“A single death is a tragedy.  A million deaths is a statistic.”

This cold-hearted saying is attributed to Stalin, even though there is no actual proof that he is the author of the statement.   It is common knowledge that he frequently made reference to this argument.  (Erich Maria Remarque apparently stated this.)

Death in Siberia, whether during the reign of the Tsars, or under Stalin, affected both the poor and wealthy classes alike.  Death favoured no one, and ultimately everyone was touched, regardless of gender, beliefs or ethnicity.  Siberia, that inhumane land, the eastern Hell, is a place where millions of innocent victims were laid to rest in the world’s largest cemetery, or their anonymous bones were scattered – somewhere.  This is the somber face of Siberia, the Russian terror, the prison without bars.  To this day, entanglements of barbed wire and crumbling guard towers hauntingly remind us of this tragic past.  This cursed place!  Very little remains of the Gulag Archipelago.

Time is erasing these remains on the Siberian plains.  The taiga is claiming its secrets, the wooden buildings unused for many years, as well as the forest roads which led to the death camps.  Here worked and died the victims of the Tsars’ or Stalin’s regimes of terror.  They will wait forever for a decent burial, remaining anonymous in this cemetery called Siberia.  No one will ever be able to count how many burial sites with simple wooden crosses reaching out as arms to heaven, as if they are begging for a prayer:  “Lord, grant them eternal rest, and let perpetual light shine on them forever and ever.  May they rest in everlasting peace. Amen.”

There are many other cemeteries, some with no crosses, others anonymous, forgotten by God and mankind alike.  This too is Siberia.  The genocides of the 20th century are fading into obscurity.  Future generations will learn about what transpired through the pages of history.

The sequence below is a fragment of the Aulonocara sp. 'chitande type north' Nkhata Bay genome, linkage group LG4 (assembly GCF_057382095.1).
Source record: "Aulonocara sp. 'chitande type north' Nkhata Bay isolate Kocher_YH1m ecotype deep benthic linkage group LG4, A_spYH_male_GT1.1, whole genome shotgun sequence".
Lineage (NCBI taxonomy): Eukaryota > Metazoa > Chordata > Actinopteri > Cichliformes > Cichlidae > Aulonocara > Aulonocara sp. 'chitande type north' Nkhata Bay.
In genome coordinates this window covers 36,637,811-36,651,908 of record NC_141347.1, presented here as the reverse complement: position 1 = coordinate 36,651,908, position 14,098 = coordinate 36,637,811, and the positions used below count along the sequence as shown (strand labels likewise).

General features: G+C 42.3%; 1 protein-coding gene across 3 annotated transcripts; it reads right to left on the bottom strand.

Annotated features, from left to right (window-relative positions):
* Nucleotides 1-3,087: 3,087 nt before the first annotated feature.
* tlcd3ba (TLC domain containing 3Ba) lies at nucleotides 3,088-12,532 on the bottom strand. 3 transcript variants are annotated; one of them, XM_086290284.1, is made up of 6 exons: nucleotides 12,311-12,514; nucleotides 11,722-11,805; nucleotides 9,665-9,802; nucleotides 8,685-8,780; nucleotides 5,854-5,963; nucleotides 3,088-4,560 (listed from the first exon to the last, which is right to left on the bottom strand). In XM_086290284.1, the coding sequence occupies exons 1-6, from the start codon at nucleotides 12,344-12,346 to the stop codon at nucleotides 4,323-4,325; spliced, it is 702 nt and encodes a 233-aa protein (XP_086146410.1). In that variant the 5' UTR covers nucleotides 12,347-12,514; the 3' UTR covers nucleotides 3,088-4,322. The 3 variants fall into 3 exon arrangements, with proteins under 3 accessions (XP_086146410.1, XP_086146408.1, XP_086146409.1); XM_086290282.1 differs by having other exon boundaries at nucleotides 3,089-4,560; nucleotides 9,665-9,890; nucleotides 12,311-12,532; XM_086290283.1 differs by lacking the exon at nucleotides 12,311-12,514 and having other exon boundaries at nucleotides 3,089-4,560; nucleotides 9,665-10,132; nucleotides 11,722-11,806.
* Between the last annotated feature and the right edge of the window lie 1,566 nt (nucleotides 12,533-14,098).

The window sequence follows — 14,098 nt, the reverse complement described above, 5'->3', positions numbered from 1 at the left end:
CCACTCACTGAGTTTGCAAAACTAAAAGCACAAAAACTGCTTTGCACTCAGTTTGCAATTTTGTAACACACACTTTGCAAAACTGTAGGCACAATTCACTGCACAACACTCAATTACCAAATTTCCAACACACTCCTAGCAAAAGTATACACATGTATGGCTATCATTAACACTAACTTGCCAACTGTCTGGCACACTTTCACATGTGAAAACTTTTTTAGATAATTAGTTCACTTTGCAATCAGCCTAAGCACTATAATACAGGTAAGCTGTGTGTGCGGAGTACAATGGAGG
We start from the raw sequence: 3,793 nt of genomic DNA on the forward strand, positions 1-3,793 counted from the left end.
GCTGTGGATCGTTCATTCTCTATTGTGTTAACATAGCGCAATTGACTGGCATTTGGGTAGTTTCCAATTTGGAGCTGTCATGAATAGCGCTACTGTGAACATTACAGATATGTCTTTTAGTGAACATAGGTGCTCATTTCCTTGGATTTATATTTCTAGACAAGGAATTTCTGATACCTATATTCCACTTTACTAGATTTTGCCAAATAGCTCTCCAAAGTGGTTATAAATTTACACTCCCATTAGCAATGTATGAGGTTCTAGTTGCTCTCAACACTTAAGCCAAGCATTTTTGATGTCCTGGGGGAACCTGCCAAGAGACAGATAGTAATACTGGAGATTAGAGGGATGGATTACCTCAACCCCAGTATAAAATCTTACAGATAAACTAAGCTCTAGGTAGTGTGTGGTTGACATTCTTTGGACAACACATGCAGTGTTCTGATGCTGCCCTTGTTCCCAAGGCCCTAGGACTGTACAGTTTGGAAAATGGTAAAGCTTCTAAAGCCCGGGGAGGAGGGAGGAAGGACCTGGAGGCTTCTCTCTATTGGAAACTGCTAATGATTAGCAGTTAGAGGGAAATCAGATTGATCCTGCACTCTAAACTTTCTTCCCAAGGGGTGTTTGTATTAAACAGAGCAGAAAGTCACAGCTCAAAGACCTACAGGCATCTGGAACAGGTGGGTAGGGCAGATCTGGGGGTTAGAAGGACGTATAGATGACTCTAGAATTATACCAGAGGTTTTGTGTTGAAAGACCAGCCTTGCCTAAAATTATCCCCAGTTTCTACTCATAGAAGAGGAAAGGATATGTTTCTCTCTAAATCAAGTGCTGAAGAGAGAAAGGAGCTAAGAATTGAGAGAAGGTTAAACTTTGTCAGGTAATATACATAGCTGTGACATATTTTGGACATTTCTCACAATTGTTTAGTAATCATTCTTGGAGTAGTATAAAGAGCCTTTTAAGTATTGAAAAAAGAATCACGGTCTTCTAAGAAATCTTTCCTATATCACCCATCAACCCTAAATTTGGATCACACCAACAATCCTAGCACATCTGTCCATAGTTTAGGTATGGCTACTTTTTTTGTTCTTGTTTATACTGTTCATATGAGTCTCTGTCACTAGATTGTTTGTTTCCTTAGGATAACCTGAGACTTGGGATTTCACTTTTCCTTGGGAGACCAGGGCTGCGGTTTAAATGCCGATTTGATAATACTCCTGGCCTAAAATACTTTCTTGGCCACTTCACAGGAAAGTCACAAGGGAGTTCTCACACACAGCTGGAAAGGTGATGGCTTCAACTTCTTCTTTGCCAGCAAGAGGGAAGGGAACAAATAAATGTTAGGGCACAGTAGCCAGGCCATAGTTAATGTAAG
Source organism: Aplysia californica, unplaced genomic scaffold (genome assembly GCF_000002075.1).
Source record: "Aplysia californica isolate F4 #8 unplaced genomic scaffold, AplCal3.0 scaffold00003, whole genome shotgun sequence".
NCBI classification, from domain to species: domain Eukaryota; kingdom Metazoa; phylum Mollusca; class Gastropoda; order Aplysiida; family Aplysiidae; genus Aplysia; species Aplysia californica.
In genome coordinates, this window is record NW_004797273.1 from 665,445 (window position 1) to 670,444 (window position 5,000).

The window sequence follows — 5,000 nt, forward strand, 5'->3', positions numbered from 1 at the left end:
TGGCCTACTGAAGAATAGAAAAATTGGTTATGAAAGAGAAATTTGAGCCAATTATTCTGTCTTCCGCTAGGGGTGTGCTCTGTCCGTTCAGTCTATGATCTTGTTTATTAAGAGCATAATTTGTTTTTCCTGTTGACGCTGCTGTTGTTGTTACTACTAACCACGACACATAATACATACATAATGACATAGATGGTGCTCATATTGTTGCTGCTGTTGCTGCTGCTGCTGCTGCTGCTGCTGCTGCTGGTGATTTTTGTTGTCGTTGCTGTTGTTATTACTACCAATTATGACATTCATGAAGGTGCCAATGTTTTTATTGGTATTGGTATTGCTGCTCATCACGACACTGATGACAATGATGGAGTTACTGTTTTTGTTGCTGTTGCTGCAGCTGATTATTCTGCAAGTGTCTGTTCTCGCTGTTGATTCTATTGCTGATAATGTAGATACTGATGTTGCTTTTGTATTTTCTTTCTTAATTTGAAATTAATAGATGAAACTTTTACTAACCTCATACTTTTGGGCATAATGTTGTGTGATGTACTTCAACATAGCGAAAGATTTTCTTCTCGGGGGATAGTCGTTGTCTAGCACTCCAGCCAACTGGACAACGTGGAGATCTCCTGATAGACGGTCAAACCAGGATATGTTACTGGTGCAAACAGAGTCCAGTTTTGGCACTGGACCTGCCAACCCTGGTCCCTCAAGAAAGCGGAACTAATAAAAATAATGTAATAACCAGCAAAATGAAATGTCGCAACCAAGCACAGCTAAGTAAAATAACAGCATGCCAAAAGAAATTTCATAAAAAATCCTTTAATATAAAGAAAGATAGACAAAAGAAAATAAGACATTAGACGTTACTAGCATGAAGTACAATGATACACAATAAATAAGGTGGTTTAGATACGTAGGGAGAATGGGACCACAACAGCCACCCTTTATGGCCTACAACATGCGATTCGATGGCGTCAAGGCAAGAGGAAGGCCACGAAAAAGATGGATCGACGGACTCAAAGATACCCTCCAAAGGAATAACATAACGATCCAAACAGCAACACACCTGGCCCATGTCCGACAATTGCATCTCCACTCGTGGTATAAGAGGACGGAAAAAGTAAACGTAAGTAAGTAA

Yet who knows? …

Letter to my Father:

Dear Father!

You used to tell me you did not remember the crosses.  You did remember the cold, the Northern Lights during the nights in Siberia.  Beautiful, yet cold.  Were they as colorful as this icon?  You were only three years old when you first saw the Northern Lights.  And the last time you saw them you had grown up, you were working, yet you were only 11 years old.  Your parents, my grandparents – I cannot ask them about anything, for they never returned home, they stayed there forever.  Neither you nor I know if they have a cross on their grave, maybe not even their names are inscribed, only their bones, whitening in the Siberian light, colorful, like the Northern Lights?  You survived, returned with your siblings, with strangers, good people.

We never spoke of this.  You know, there always seemed to be something more important, whether it was soccer, my Lechia Gdansk (you were my most ardent supporter!), and then university and my architectural studies.  So much was happening around us, I thought there would still be time that we would talk, like a father with his son.  I got the impression that you really did not want to return to those days of the past, to talk about them …  Maybe you wanted to keep the memories of the Northern Lights to yourself, for your dreams?  I will never know.

Dear Father, I dedicate this icon of the Virgin Mary of Siberia in your honor, that of your parents, your siblings and to all those who remained there in Siberia, and to those who survived, as witnesses to the horrors.

Your loving son,


“Dear Lord, may those who we commended to you, live with you and be your people.  Wipe away the tears from their eyes and let them drink the waters of life.  May they rejoice in being with you forever …”

OBITUARY – Lest we forget …

For those who had to dig their own graves,
Whose hands were tied behind their backs and were forced to kneel in front of the opening,
Who were taken out in boats and drowned in the middle of the White Sea.
For those where nothing remained
Not even a surname,
For them we do not write an obituary,
For them only the memories of widows
Or the begging prayers of mothers,
Or the stunned facial expressions of children.
And from day to day the slowly growing
Wound of immortal pain.
From night to night the omnipresent silence
Of an obscure tragedy,
Drowning out cries and calls of the inconsolable,
Even their moans.
For this immeasurable crime,
Faithful Mother Earth:
Everlasting peace
“Requiem aeternam”

Kazimierz Wierzynski

(Translation to English by Iwona Proszek-Mooney)